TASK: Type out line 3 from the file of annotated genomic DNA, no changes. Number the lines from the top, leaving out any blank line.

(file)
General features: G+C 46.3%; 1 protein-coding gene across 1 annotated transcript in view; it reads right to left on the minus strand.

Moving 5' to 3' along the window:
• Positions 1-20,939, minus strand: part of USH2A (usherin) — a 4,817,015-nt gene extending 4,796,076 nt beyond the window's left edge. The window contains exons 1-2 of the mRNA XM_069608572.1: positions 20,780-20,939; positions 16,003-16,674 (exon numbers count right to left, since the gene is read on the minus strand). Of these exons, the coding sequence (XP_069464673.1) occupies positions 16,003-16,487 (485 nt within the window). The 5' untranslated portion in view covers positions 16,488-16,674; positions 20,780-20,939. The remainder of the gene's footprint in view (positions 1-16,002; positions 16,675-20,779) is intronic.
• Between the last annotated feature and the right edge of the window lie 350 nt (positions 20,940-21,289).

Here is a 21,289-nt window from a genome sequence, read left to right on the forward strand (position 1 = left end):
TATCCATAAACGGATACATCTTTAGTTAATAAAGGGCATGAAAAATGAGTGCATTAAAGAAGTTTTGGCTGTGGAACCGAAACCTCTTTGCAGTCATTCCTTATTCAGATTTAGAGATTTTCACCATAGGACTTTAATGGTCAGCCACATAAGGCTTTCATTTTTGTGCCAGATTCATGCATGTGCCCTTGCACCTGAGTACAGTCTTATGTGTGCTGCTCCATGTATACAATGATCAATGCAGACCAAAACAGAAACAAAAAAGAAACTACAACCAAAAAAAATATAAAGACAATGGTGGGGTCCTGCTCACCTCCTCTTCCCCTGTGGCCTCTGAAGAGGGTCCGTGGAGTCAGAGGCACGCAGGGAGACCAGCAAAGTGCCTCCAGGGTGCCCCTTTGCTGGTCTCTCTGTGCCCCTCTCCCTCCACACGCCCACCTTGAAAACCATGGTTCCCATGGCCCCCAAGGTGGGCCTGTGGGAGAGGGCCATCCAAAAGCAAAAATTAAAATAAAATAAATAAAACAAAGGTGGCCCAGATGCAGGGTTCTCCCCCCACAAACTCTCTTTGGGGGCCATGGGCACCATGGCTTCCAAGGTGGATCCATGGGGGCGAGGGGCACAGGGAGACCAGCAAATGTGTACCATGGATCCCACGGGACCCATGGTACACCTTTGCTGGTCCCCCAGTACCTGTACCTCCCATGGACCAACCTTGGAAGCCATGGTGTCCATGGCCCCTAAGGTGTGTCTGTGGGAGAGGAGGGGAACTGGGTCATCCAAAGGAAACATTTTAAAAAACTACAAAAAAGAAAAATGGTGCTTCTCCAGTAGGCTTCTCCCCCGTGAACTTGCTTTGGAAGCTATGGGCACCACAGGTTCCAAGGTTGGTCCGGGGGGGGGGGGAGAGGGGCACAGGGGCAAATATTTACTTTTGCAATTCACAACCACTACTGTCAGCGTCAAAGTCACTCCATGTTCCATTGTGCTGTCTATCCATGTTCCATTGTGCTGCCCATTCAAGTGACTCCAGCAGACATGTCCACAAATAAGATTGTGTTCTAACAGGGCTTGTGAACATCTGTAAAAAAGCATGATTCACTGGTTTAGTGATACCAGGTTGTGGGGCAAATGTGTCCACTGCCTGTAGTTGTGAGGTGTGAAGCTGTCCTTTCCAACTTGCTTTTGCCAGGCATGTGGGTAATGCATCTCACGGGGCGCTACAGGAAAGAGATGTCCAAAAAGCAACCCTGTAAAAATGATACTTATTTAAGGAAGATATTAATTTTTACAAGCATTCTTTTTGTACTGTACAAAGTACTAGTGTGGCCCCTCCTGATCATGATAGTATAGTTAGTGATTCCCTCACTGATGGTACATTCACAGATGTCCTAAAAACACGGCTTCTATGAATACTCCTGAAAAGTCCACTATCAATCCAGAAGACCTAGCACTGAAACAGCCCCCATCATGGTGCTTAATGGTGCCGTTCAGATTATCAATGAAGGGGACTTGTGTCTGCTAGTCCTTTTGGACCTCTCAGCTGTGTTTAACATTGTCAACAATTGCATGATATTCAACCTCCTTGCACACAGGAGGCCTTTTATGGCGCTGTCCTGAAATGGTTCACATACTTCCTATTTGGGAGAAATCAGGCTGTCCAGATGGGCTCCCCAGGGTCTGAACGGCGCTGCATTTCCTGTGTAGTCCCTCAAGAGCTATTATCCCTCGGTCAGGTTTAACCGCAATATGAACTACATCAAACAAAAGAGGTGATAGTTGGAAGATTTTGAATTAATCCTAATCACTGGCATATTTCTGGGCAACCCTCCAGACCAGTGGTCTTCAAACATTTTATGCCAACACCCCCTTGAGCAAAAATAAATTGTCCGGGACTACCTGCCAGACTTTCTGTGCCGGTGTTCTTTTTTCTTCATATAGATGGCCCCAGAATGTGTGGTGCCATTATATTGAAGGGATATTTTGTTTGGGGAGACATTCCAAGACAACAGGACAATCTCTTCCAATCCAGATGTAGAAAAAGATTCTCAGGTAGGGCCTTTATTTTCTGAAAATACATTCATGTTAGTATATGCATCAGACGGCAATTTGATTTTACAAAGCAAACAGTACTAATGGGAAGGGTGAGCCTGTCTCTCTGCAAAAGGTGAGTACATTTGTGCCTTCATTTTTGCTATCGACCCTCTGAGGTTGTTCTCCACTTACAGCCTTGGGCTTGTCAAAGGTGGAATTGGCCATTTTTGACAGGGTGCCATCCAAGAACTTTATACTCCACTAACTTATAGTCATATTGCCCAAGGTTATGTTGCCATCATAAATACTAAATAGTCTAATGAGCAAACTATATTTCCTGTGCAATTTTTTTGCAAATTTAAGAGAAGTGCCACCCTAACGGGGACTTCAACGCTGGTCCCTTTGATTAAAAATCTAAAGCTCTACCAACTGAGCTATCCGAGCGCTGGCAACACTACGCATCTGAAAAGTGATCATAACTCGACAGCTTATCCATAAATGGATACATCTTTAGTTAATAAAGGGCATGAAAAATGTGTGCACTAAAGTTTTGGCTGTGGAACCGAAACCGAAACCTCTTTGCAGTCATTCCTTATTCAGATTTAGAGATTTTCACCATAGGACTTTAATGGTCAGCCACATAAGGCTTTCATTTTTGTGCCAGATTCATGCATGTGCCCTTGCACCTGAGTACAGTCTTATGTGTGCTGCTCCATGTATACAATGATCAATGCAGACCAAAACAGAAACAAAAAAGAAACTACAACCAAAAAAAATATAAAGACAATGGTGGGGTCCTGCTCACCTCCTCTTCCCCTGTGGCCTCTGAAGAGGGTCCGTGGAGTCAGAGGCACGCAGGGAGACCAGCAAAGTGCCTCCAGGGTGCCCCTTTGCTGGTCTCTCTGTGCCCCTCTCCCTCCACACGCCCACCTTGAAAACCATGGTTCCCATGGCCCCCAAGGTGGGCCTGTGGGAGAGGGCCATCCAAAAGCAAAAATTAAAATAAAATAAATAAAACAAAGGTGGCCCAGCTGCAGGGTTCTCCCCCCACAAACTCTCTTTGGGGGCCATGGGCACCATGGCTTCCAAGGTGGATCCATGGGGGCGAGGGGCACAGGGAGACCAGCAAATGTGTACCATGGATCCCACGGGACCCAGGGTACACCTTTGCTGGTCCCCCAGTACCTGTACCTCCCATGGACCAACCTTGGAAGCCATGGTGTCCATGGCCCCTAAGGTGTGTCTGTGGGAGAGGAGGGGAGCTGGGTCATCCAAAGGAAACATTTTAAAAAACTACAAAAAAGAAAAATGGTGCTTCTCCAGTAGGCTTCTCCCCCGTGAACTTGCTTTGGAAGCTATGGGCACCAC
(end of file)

• Positions 1-20,939, minus strand: part of USH2A (usherin) — a 4,817,015-nt gene extending 4,796,076 nt beyond the window's left edge. The window contains exons 1-2 of the mRNA XM_069608572.1: positions 20,780-20,939; positions 16,003-16,674 (exon numbers count right to left, since the gene is read on the minus strand). Of these exons, the coding sequence (XP_069464673.1) occupies positions 16,003-16,487 (485 nt within the window). The 5' untranslated portion in view covers positions 16,488-16,674; positions 20,780-20,939. The remainder of the gene's footprint in view (positions 1-16,002; positions 16,675-20,779) is intronic.